We knew going into Wednesday night's announcement that Barry Bonds and Roger Clemens were not going to be in the 2017 Hall of Fame class. The intrigue, rather, rested in the details, in how much of an upswing of support these two players, whose Hall of Fame-worthy statistics have been
We knew going into Wednesday night's announcement that Barry Bonds and Roger Clemens were not going to be in the 2017 Hall of Fame class. The intrigue, rather, rested in the details, in how much of an upswing of support these two players, whose Hall of Fame-worthy statistics have been clouded by their controversial association with performance-enhancing drugs, would receive.
The ballots revealed publicly before the announcement accounted for 56.6 percent of the electorate and suggested major gains, with Bonds and Clemens both surpassing the 60-percent threshold. The final tallies revealed more modest gains: Bonds went from appearing on 43.3 percent of ballots last year to 53.8, and Clemens went from 45.2 to 54.1.
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Still, these gains were statistically significant. To date, the only players to appear on at least 50 percent of ballots in a Baseball Writers' Association of America vote without gaining entry before their ballot expiration dates were Gil Hodges, Jack Morris and, now, Lee Smith, who obtained support on just 34.2 percent of ballots in his 15th and final year but appeared on 50.6 percent of ballots in 2012.
Obviously, Bonds and Clemens could fall victim to the same fate Hodges, Morris and Smith did, but they both have five years of BBWAA ballot eligibility remaining and some mathematical momentum.
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The BBWAA recently voted to make all ballots public, but that move toward transparency takes place next year. So for now we rely to an extent on the work of fan Ryan Thibodaux, who tracks public and anonymous ballots, to get a sense of the ins and outs behind the percentage changes.
What we learn is that Bonds appeared on the ballots of at least 23 voters who didn't cast a vote for him a year ago, while Clemens gained at least 24 votes this way. Both players also received a wealth of support from first-time voters, as we'll assess in a second.
Here's a look at the three factors that pushed Bonds and Clemens over the 50 percent mark.
1. Attitude adjustments
Some voters went with a simple explanation: In so many words, "I changed my mind."
Peter Gammons, the 2004 J.G. Taylor Spink Award winner, wrote on GammonsDaily.com: "The Hall of Fame is the museum of baseball history, hence I am at the point where the best player in the last 40 years and arguably the pitcher ever need to be parts of that museum, with whatever addendum is deemed necessary for their plaques."
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MLB.com's own Chris Haft said he changed his stance because, "Both these guys remain guilty in the court of public opinion. But they've cleared their respective legal hurdles, leaving no concrete reason not to vote for them."
Mike Piazza got in the Hall last year despite being tied to evidence-free steroid suspicion, and the same goes for Jeff Bagwell and Ivan Rodriguez this year, at least in terms of reckless whispers. Plus there's a growing number of voters, apparently, who've suggested PED repercussions should apply to the seasons after which they formally were banned.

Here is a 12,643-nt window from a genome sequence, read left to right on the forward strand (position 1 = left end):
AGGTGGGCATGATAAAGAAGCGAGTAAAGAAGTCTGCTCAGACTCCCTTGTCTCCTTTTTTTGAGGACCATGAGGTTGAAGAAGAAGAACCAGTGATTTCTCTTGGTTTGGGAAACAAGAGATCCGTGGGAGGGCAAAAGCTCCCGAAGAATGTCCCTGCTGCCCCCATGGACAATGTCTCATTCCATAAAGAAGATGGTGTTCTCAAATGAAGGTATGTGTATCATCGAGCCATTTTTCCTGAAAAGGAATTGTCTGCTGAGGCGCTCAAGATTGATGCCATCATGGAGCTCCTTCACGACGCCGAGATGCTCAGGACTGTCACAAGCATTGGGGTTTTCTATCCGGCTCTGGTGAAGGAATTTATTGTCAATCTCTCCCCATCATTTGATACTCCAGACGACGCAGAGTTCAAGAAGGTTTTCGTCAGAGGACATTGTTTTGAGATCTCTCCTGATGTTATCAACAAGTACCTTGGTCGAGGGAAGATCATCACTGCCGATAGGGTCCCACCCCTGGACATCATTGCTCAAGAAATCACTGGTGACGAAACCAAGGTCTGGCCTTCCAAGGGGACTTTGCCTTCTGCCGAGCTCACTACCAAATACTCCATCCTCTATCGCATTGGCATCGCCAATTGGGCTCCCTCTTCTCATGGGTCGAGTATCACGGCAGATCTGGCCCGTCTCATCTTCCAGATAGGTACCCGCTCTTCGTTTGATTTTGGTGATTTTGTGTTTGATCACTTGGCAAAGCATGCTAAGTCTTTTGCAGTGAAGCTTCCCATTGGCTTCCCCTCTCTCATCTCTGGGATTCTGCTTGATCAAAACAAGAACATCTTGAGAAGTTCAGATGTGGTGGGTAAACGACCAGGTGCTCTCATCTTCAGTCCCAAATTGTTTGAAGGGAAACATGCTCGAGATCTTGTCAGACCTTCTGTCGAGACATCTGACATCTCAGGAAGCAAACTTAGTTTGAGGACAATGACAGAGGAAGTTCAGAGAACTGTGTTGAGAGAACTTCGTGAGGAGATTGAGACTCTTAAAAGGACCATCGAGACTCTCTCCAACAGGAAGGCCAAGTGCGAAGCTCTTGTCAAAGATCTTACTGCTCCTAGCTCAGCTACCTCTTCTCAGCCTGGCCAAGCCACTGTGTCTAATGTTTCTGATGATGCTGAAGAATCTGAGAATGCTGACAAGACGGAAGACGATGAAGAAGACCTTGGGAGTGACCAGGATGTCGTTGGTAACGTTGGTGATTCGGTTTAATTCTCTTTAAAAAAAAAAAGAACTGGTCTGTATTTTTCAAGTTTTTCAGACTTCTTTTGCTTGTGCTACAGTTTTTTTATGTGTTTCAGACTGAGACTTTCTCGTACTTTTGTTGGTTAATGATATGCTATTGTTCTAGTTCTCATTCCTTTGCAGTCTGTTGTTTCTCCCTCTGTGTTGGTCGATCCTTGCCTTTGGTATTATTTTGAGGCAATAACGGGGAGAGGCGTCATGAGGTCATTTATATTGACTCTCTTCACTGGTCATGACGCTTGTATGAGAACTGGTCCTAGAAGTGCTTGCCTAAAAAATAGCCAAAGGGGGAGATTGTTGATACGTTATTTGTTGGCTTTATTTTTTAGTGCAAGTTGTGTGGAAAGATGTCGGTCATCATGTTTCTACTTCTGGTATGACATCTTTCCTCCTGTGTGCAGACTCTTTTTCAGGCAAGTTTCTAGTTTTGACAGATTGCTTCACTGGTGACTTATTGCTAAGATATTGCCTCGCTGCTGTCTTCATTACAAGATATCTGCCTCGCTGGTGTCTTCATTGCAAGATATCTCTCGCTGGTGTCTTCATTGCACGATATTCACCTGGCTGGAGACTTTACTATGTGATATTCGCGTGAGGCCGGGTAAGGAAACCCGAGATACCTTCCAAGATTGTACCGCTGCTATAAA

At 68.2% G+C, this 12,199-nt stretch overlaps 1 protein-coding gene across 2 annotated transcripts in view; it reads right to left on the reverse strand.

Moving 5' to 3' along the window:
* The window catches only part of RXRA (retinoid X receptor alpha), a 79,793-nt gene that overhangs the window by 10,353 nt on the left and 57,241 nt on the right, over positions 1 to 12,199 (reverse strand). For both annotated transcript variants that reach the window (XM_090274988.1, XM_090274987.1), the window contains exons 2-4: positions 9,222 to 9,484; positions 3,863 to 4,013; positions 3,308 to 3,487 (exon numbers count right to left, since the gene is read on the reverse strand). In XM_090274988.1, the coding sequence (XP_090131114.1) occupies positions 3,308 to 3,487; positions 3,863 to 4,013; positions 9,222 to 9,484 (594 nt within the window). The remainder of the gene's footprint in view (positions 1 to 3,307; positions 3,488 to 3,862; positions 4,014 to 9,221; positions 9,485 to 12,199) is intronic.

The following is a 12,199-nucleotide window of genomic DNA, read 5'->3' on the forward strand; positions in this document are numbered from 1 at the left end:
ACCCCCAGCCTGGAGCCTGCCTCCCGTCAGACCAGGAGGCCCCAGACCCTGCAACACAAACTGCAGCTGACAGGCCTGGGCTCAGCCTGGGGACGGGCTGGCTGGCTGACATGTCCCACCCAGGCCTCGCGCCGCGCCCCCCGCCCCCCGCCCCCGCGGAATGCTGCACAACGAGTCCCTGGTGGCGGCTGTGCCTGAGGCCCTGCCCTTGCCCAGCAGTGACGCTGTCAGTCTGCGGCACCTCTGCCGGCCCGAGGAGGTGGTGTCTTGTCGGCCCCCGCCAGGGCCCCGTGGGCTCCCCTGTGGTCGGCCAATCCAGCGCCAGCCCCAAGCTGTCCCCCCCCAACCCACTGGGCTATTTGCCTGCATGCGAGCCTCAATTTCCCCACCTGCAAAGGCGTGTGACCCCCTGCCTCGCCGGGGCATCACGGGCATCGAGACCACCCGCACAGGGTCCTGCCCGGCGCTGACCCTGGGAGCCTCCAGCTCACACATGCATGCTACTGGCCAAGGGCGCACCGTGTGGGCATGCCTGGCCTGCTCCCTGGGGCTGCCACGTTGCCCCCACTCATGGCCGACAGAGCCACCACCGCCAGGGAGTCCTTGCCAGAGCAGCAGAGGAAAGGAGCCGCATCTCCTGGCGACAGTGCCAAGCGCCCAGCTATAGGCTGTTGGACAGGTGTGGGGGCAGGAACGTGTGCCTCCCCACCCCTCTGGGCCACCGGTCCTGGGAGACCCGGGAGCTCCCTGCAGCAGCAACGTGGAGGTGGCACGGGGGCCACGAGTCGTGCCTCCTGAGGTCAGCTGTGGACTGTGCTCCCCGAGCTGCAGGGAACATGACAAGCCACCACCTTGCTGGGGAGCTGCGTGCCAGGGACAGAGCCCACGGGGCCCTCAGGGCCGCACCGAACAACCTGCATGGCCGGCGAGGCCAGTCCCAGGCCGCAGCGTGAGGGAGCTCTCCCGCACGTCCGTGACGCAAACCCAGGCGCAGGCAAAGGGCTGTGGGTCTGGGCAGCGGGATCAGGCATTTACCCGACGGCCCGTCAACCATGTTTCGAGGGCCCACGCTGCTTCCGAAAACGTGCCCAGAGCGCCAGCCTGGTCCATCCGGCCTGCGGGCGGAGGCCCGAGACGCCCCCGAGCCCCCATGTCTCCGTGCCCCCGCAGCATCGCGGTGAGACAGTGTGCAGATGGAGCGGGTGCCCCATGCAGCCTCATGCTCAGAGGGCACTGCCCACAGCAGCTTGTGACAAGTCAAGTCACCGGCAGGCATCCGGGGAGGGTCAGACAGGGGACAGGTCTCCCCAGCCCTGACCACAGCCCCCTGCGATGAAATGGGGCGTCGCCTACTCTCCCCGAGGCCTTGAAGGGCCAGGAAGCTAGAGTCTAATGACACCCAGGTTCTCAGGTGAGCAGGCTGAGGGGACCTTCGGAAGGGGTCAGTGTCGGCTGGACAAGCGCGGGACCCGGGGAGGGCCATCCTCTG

2. 'Young' love
We've heard pretty widespread assumption that as the BBWAA voting body gets "younger," the tolerance for Bonds, Clemens and other assumed or proven PED offenders will grow.
Unfortunately, nobody's checking IDs at the door here, and age is all relative anyway.
So for our purposes, let's just define "young" as "new to voting" (writers must be in the BBWAA for 10 years before they receive a Hall vote). Are Bonds and Clemens getting a big push from those who have recently obtained their eligibility?
Well, yes and no. Thibodaux's Tracker has made note of first-time voters for the past three ballots. In 2015, nine out of 15 publicly available ballots from first-timers had Bonds and Clemens' names checked off (60 percent). Last year, that support dipped to 45.5 percent for Bonds (five of 11 known first-time ballots) and 54.6 for Clemens (six of 11 known first-time ballots).
But this year, there was a surge of support from the newest members of the voting body. Not all ballots were publicly revealed, but Bonds and Clemens appeared on 13 of the 14 known first-time ballots -- or 92.9 percent.
Who can say if that trend will continue among other first-timers in the coming years? But it was another facet that helps explain the overall uptick in Bonds' and Clemens' 2017 tallies.
3. Selection of execs
Some voters have said that the election of executives of that era, with one of the most recent being the ninth Commissioner, Allan H. Bud Selig, influenced the sea change for Bonds and Clemens. It's a dubious line of thought, because Selig certainly didn't spoon-feed anybody PEDs and, more to the point, he brought about sweeping changes and unprecedented success overall, even getting a handle on PEDs via comprehensive drug testing through the course of labor negotiations and in a period when the media took its time to catch on to the magnitude of the dilemma across all sports.
That said, a number of voters -- including John Fay of the WCPO.com (and formerly with the Cincinnati Enquirer), Steve Buckley of the Boston Herald and Peter Botte of the New York Daily News -- have gone public in saying it was Selig's induction that swayed them to vote for Bonds and Clemens for the first time.
Anthony Castrovince has been a reporter for MLB.com since 2004. Read his columns and follow him on Twitter at @Castrovince.